Historically dubbed ‘pygmies’ (a term no longer used due to its perjorative connotations), the Batwa were unprepared for life outside the forests. With no formal education or employment prospects and no support in their new environment, they were stigmatised and excluded, leading to homelessness, malnutrition and alcoholism.
In 2000, an American doctor, Scott Kellerman, concluded that their average life expectancy was 28 years, and four out of 10 children would die before their 5th birthday. The Batwa – and their unique knowledge of the forests – were dying out…
Kellerman built the Bwindi Community Hospital, along with schools, homes and health clinics, and developed income generating projects for the Batwa community. The Kellerman Foundation (www.kellermannfoundation.org) offers various volunteer placements in health care and community development.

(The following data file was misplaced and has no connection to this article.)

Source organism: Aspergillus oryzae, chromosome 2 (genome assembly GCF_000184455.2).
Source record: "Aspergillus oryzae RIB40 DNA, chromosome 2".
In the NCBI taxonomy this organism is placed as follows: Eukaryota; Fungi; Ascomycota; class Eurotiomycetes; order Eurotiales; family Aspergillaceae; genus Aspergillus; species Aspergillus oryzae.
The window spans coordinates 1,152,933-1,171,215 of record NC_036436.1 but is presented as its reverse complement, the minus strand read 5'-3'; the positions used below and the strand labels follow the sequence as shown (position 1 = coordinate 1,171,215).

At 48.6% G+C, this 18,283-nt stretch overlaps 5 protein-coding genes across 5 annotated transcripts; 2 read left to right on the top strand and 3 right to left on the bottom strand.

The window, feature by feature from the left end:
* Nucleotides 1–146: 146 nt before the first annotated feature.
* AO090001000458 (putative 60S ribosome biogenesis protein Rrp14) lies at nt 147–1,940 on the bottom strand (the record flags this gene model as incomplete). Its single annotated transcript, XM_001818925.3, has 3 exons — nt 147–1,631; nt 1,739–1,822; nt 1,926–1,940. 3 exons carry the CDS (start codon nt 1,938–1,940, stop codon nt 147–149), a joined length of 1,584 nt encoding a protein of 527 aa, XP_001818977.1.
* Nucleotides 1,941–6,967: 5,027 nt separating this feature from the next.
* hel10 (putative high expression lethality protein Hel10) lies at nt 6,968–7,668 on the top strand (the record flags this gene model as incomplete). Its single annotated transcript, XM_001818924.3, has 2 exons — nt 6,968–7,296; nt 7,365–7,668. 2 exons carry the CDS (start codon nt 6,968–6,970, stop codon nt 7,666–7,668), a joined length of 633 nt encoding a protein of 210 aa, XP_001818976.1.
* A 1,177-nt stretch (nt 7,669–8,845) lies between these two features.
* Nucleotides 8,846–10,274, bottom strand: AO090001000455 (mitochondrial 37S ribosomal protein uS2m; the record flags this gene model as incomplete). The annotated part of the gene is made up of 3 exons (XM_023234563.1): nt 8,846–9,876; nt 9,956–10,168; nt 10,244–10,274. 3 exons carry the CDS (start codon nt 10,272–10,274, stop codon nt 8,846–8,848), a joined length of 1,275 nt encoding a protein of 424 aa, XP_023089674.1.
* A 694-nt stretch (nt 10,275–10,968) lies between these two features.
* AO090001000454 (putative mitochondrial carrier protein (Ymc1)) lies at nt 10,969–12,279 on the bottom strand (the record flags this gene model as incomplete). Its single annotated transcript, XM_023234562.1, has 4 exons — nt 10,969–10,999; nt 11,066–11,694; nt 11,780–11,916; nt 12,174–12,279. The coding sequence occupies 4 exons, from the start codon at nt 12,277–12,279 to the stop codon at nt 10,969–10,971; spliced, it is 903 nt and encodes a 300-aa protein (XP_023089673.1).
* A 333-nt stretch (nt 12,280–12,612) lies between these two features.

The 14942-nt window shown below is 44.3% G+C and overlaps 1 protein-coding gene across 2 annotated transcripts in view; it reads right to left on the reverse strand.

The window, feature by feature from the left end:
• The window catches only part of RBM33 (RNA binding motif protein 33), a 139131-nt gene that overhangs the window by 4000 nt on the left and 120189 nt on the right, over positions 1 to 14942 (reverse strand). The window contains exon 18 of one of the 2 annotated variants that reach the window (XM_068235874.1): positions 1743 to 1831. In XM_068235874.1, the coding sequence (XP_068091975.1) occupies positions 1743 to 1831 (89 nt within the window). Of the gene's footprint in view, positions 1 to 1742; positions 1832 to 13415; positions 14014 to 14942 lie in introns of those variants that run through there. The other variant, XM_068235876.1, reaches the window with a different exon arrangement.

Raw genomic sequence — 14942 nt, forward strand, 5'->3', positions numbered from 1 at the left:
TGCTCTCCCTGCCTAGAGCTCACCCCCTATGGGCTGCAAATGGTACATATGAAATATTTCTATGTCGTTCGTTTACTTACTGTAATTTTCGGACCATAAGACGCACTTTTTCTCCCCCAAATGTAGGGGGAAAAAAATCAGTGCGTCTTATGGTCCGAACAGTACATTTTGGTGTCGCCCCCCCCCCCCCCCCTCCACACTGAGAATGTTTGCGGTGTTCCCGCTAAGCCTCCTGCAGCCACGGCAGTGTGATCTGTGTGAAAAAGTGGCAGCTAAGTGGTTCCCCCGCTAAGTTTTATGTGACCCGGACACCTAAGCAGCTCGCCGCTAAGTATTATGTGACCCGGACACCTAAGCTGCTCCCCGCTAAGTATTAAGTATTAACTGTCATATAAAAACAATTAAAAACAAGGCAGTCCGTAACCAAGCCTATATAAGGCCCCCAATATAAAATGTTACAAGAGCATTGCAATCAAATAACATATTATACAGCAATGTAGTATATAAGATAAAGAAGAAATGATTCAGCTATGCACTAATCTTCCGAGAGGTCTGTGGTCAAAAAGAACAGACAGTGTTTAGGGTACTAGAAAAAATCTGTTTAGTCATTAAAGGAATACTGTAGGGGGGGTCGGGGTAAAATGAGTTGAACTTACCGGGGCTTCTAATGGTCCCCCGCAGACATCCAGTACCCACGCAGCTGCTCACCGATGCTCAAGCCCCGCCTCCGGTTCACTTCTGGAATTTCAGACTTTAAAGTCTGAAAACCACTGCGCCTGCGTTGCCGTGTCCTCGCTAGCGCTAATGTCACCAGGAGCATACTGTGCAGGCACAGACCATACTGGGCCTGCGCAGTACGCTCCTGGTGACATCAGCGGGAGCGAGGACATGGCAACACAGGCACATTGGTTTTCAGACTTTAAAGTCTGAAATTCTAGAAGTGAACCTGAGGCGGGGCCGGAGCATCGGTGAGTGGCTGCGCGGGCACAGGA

You can help while you’re on holiday by visiting the Batwa Cultural Experience (www.batwaexperience.com) in a forest bordering the national park, which Kellerman and the Batwa developed to preserve their extraordinary culture.
It’s a fascinating project: a chance to see the Batwa’s former forest life in an experiential way that no books or films could convey. When we visited, we spent a morning in the forest with community elders, learning about their medicinal plants, their food and their forest secrets. We even hunted with them, shooting with a bow & arrow (at a wooden model of an antelope, not the real thing!)
Dressed in traditional goatskins and bark-cloth, they showed us homes in treehouses, took us to their shrines and told us their ancient folk stories, with singing and dancing that sent shivers up my spine.
Photo © Will Whitford
Akin to a living museum, the project brings vital income to the Batwa, as well as a new pride in their culture. And it isn’t just for tourists. Batwa children also come here to learn about their heritage – many had never even set foot in the forests before the project began – and their past way of life is now preserved in their memories.
Volcanoes National Park and Rwanda’s rural communities